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Back to School with Asthma: Why You Need an Action Plan

Teacher and students

Back-to-school time has arrived. If your child has asthma, they need more than just a new backpack and school supplies. Careful preparation for the transition back to school, detailed in an asthma action plan, will help everyone breathe easier.

A Look at the Numbers

The American Lung Association estimates that 6.1 million children in the United States have asthma. While it is one of the most common childhood maladies, asthma can be associated with severe symptoms and is a major cause of missed school days. One-third of all hospitalizations for children under age 15 years are due to asthma.

Know Asthma Symptoms and Triggers

Given the potential consequences, it’s important that you, your child’s teacher, and other school personnel are able to recognize asthma symptoms and asthma triggers. Common triggers that increase asthma symptoms include upper respiratory infections and other illnesses, exposure to allergens and cigarette smoke, and exercise.

Create an Asthma Action Plan

Children with asthma should see their health-care provider at least yearly to monitor how well their asthma is controlled and to create an asthma action plan for families and schools to follow. This allows your child to fully participate in school and related activities.

The asthma action plan is specific to an individual child and should indicate:

  • Maintenance or preventive medications your child takes.
  • A plan to follow when your child is ill, having asthma symptoms, or has been exposed to a likely trigger.

The visit with your child’s health-care provider is also a time to refill medications so they are readily available both at home and at school. Some older children may be permitted to carry and self-administer their medications. Make sure both you and your child understand how to use the different types of inhalers and spacers.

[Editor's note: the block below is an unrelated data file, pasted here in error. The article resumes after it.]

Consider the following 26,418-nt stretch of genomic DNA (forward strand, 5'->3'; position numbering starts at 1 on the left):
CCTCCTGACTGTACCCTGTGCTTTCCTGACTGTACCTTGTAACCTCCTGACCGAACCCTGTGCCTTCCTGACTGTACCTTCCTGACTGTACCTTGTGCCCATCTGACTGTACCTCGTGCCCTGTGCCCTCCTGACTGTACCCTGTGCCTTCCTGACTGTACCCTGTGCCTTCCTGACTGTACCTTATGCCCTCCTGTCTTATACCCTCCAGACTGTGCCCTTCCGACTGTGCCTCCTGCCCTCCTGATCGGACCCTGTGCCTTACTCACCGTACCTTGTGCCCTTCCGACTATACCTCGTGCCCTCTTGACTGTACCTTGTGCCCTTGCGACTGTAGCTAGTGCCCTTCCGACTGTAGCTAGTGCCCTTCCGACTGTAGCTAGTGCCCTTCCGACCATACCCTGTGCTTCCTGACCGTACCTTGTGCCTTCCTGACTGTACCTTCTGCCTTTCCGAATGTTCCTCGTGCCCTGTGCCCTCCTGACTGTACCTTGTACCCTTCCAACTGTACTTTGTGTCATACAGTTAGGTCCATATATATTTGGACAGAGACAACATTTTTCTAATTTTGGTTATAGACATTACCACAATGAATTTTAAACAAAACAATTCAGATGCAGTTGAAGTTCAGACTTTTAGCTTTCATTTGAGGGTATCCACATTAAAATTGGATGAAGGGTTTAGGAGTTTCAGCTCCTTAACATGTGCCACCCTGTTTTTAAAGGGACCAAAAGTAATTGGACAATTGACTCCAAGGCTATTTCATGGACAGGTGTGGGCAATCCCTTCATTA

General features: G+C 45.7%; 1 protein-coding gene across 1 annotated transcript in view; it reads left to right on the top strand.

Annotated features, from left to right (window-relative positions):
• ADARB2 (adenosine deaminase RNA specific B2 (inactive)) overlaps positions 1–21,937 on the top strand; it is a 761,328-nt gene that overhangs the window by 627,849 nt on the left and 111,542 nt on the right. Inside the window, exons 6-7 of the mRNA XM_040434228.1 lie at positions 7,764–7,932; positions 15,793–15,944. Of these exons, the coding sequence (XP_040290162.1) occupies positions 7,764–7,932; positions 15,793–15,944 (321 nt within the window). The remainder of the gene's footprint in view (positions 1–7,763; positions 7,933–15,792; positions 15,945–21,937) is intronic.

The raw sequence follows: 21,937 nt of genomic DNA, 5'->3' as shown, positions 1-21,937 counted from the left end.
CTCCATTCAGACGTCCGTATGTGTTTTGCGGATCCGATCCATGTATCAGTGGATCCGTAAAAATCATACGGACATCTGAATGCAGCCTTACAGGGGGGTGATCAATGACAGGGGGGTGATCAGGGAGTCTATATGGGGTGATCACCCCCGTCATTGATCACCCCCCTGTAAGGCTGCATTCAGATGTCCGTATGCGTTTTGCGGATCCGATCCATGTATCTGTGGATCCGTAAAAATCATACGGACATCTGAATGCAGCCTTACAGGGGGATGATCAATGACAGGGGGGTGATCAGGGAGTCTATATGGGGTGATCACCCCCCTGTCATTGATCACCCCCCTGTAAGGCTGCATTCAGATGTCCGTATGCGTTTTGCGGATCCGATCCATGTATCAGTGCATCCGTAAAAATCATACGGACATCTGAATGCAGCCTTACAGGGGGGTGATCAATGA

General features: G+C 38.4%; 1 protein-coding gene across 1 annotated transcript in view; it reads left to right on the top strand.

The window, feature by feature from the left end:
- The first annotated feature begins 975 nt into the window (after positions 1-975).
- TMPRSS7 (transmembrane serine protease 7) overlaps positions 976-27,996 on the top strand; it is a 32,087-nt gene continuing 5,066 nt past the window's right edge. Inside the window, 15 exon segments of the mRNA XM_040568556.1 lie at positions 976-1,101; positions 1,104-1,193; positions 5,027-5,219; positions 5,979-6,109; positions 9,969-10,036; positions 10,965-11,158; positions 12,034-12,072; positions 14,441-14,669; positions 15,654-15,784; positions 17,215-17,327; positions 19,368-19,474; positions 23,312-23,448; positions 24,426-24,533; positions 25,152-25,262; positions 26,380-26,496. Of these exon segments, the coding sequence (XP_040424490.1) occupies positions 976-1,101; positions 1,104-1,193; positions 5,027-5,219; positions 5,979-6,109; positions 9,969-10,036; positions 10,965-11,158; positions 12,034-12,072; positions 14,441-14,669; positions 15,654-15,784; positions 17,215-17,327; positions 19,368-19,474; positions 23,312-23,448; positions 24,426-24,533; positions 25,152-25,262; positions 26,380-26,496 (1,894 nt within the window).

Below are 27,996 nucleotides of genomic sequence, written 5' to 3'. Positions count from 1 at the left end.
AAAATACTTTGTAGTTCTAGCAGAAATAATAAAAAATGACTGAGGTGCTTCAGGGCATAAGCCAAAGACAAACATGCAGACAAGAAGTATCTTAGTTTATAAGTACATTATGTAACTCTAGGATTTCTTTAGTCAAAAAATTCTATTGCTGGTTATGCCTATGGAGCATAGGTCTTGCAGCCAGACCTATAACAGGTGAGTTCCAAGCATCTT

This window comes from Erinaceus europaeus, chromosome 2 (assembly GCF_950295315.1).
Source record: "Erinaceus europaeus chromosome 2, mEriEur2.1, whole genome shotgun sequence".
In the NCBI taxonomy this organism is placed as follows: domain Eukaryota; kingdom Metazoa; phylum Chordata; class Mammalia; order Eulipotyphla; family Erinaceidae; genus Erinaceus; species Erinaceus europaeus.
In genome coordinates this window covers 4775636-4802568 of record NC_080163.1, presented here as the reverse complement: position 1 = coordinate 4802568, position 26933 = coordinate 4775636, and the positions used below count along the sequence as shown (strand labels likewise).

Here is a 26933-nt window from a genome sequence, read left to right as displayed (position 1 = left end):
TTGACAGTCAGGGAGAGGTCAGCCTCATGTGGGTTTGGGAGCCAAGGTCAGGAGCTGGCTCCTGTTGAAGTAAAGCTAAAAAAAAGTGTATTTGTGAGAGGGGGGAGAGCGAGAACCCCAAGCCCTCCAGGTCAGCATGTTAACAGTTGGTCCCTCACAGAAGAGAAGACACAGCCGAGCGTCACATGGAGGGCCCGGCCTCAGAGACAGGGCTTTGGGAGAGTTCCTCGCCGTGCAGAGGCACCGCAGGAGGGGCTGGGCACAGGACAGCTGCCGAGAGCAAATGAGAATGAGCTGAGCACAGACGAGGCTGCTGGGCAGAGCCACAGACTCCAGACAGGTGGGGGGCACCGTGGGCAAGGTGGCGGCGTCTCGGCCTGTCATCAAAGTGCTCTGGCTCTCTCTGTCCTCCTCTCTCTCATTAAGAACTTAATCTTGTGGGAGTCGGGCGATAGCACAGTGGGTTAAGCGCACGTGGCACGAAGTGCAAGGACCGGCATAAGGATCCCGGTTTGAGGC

Finally, communicate with your child’s school nurse, teachers, coaches, after school program staff as needed to ensure consistency.

A Reminder About the Flu Shot

The return to school also coincides with the annual influenza vaccination campaign. The flu shot is the single best way to prevent influenza and is highly recommended for anyone with asthma as having asthma increases the risk for complications of the flu. In addition, it is recommended that children age 12 and older receive the COVID-19 vaccine.

author name

Jennifer S. Ammons, MD

Jennifer S. Ammons, MD, FAAP, is a pediatrician with Roseville Pediatrics. Dr. Ammons is a graduate of the Robert Wood Johnson Medical School and completed her residency at Children's Hospital of Pittsburgh of UPMC. Her special areas of interest include child safety, infectious diseases, and immunizations.

Call: 717-569-6481

About LG Health Hub

The LG Health Hub features breaking medical news and straightforward advice to help individuals of all ages make healthy choices and reach their wellness goals. The blog puts articles by trusted Lancaster General Health clinical experts, good 'n healthy recipes, videos, patient stories, and health risk assessments at your fingertips.


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